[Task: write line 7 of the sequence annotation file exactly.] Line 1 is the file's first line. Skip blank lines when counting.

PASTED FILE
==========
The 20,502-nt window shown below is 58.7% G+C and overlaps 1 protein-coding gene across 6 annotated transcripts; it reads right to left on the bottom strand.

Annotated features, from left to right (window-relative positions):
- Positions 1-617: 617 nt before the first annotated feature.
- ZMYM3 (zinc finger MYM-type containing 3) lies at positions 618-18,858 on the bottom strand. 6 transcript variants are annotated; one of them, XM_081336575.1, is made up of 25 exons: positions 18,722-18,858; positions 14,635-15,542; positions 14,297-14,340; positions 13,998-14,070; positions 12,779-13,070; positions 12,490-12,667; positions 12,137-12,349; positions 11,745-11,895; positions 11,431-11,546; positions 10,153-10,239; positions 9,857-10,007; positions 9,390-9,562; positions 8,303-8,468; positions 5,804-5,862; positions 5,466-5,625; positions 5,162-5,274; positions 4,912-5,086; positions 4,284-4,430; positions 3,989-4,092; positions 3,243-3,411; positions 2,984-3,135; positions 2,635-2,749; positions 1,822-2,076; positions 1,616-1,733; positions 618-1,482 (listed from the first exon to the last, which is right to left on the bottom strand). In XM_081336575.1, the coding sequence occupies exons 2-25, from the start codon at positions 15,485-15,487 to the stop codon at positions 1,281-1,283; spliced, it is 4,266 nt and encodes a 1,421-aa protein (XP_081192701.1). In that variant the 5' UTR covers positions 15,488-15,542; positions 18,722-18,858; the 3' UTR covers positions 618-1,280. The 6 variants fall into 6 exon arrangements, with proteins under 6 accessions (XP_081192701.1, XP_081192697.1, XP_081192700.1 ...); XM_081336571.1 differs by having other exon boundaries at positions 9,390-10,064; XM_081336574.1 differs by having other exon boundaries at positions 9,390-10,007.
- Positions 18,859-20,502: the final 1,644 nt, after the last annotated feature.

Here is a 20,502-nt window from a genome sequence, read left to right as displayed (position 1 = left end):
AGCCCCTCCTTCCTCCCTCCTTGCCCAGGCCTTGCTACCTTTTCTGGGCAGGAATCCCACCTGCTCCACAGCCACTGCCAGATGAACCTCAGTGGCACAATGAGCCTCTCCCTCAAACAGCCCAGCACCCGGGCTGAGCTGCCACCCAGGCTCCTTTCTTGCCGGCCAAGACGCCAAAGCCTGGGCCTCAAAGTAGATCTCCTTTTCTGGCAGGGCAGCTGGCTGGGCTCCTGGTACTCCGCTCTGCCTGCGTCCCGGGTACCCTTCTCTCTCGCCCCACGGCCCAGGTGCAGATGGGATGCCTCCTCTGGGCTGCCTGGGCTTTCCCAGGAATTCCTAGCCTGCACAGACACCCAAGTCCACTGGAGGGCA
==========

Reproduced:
AGCCCCTCCTTCCTCCCTCCTTGCCCAGGCCTTGCTACCTTTTCTGGGCAGGAATCCCACCTGCTCCACAGCCACTGCCAGATGAACCTCAGTGGCACAATGAGCCTCTCCCTCAAACAGCCCAGCACCCGGGCTGAGCTGCCACCCAGGCTCCTTTCTTGCCGGCCAAGACGCCAAAGCCTGGGCCTCAAAGTAGATCTCCTTTTCTGGCAGGGCAGCTGGCTGGGCTCCTGGTACTCCGCTCTGCCTGCGTCCCGGGTACCCTTCTCTCTCGCCCCACGGCCCAGGTGCAGATGGGATGCCTCCTCTGGGCTGCCTGGGCTTTCCCAGGAATTCCTAGCCTGCACAGACACCCAAGTCCACTGGAGGGCA